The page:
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Estimating energy expenditure of animals using the accelerometry technique: activity, inactivity and comparison with the heart-rate technique


Green, JA and Halsey, LG and Wilson, RP and Frappell, P, Estimating energy expenditure of animals using the accelerometry technique: activity, inactivity and comparison with the heart-rate technique, Journal of Experimental Biology, 212, (4) pp. 471-482. ISSN 0022-0949 (2009) [Refereed Article]


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DOI: doi:10.1242/jeb.026377


Several methods have been used to estimate the energy expenditure of free-ranging animals. A relatively new technique uses measures of dynamic body acceleration as a calibrated proxy for energy expenditure and has proved an excellent predictor of energy expenditure in active animals. However, some animals can spend much of their time inactive and still expend energy at varying rates for a range of physiological processes. We tested the utility of dynamic body acceleration to estimate energy expenditure during a range of active (locomotion, eating) and inactive (digesting, thermoregulating) behaviours exhibited by domestic chickens. We also compared this technique with the more established heart-rate method for estimating energy expenditure. During activity, the error of estimation using body acceleration was very similar to that from the heart-rate method. Importantly, our results also showed that body acceleration can be used to estimate energy expenditure when birds are inactive. While the errors surrounding these estimates were greater than those during activity, and those made using the heart-rate method, they were less than those made using interspecific allometric equations. We highlight the importance of selecting a methodology that is appropriate for the life-history of the subject animal. We suggest that, to achieve the greatest possible accuracy and precision when estimating energy expenditure in free-ranging animals, the two techniques should be combined, and both heart rate (fH) and dynamic body acceleration could be included as covariates in predictive models. Alternatively, measures of acceleration can be used to ascertain which behaviour is being exhibited at each moment and hence which predictive model should be applied.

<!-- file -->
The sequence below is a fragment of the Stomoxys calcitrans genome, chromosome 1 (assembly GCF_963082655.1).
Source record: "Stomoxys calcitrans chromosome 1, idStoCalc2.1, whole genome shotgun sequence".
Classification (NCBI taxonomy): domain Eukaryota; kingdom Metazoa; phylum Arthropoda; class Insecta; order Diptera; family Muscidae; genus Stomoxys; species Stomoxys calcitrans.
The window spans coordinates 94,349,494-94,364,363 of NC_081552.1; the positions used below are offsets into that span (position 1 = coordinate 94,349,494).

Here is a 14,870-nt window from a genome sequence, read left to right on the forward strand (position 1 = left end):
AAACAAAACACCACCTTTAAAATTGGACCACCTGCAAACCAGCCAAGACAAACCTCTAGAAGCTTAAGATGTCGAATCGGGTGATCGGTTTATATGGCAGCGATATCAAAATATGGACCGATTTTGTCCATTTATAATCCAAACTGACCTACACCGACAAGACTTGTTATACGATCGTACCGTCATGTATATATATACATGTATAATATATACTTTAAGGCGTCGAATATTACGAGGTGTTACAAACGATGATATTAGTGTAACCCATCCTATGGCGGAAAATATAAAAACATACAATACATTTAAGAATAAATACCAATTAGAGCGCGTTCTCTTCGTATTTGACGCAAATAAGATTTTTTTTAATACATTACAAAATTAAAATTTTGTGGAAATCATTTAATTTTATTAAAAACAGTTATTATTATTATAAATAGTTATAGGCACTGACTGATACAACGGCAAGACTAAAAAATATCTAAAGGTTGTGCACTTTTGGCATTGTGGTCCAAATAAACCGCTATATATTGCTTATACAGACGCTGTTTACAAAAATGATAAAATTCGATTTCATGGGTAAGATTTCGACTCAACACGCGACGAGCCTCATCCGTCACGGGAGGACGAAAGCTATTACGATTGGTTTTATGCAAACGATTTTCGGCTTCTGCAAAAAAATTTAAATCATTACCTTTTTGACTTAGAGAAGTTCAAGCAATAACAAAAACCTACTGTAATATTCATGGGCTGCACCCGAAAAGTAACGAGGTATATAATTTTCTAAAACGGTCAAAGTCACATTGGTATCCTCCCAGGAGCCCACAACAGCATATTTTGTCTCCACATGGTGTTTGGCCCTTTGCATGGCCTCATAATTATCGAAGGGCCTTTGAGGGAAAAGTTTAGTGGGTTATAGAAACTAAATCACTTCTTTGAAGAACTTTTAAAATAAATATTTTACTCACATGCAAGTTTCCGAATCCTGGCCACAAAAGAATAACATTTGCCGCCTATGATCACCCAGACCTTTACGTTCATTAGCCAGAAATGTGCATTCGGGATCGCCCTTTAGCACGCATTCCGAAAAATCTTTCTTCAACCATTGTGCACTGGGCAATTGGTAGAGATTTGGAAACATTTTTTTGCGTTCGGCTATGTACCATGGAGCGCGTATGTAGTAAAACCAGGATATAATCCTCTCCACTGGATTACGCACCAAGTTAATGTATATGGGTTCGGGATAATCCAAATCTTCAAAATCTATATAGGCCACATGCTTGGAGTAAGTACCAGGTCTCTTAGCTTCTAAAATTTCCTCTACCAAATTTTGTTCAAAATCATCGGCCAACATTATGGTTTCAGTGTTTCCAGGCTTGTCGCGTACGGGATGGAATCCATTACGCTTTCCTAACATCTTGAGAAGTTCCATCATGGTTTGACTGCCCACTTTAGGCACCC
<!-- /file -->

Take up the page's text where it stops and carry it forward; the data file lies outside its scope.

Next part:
Item Details

Item Type:Refereed Article
Keywords:accelerometry, heart rate, energetics, chicken, SDA, thermoregulation
Research Division:Biological Sciences
Research Group:Zoology
Research Field:Comparative physiology
Objective Division:Animal Production and Animal Primary Products
Objective Group:Other animal production and animal primary products
Objective Field:Animal welfare
UTAS Author:Frappell, P (Professor Peter Frappell)
ID Code:62577
Year Published:2009
Web of Science® Times Cited:101
Deposited By:Zoology
Deposited On:2010-03-12
Last Modified:2014-11-24
Downloads:455 View Download Statistics

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